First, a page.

How does your digital TV signal work?

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October 7, 2012

Quite simply put a digital TV signal is just a transmission that contains information regarding the video and audio components of a broadcast from the television station direct to the end user.

How Are Digital TV Signals Transmitted and Made

Before transmitting signals over long distances, a television station first takes the audio and video signals compressing them into a single signal suitable for transmission. This is then sent out of the earth’s atmosphere to a satellite that amplifies the signal and sends it back to various television receiver towers that accept microwave frequency signals all over the world. Then these towers convert the signals back into terrestrial signals suitable for low range transmission before sending them out in all directions. The antenna in your home picks up the signal converting it back to the original form by separating audio from video.

How Do You Receive Digital Signals At Home

There are many methods to receive a digital signal transmission. One of the oldest methods is to use a Digital TV and an antenna. This will however restrict viewers to the total number of channels on air and signal strength varies based on frequency used for each signal.

A more commonly seen method of transmission today is the use of digital satellite receivers and digital cable. Digital satellite receivers take in microwave signals, decode them into TV compliant signals and deliver them to end users while digital cables simply carry signals from the service provider directly to the television of the end user. Some of the standards used for either methods of receiving include Digital multimedia broadcasting and DVB-H.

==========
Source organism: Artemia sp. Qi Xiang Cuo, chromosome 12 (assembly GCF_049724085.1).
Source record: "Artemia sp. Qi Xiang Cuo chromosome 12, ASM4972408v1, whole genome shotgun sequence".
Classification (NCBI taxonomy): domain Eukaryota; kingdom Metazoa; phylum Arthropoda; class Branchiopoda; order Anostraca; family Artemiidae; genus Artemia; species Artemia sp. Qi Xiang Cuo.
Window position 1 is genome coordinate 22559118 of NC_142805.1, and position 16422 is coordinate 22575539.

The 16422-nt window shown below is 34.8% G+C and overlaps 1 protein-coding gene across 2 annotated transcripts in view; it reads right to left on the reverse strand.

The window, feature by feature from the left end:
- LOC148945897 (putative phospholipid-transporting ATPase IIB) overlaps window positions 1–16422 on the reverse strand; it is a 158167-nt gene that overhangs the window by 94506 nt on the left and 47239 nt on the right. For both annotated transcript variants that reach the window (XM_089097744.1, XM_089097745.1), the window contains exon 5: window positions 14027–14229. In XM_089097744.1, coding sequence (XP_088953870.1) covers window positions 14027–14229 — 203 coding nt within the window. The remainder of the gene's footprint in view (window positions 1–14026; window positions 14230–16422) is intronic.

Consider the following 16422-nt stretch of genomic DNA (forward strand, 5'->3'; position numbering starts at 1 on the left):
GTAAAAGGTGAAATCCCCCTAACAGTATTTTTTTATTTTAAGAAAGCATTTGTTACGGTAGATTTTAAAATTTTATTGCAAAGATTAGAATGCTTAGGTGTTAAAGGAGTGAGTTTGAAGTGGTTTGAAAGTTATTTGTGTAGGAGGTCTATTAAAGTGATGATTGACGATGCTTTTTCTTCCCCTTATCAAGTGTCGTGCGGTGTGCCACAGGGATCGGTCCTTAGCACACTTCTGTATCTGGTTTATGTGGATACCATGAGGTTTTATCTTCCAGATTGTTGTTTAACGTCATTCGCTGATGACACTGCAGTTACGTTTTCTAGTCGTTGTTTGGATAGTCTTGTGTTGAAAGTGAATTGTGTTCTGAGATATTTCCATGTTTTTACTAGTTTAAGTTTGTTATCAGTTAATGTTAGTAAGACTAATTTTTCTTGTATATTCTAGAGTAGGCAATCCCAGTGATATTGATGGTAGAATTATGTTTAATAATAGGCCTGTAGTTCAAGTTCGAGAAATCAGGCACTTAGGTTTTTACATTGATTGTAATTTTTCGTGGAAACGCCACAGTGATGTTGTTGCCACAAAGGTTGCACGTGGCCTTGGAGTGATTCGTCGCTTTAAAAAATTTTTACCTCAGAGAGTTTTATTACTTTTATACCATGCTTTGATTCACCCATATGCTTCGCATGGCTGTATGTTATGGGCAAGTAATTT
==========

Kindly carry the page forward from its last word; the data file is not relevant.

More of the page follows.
A modern method of receiving digital TV signals is through IPTV or TV using Internet Protocol. They rely on a DSL or Digital Subscriber Line. Internet users can also receive free channels online using P2P television software or flash websites.

Encryption Protocol Commonly Used

Many service providers today encrypt their digital signals to ensure that they may not be recorded or viewed by many users. To access these channels, smart cards are used which are basically key generators that can decrypt signals for home users. Sometimes, signals transmitted by broadcasting stations are encrypted or encoded to ensure that they reach the destination with minimal loss of strength.

Factors That Affect Digital TV Signal

There are many factors that can play havoc with digital TV signals. Some of them include weather conditions, improper antenna orientation and damaged receivers. Interference with digital signals happens when the antenna starts picking up other signals that overpower the actual transmission it is supposed to catch. This can happen because the waves have lost signal strength over long distances or the device has grown weak. A common problem with digital receivers is that it can suddenly change from perfect video condition to no video, which is known as the cliff effect.

In remote locations with uneven terrain, digital signals can get cut off due to a sudden drop or rise in sea level. Since digital signals require a straight line of sight to catch them, interference becomes a major issue in hilly areas with digital antennas. Hence, the use of satellite receivers is preferable in such areas.

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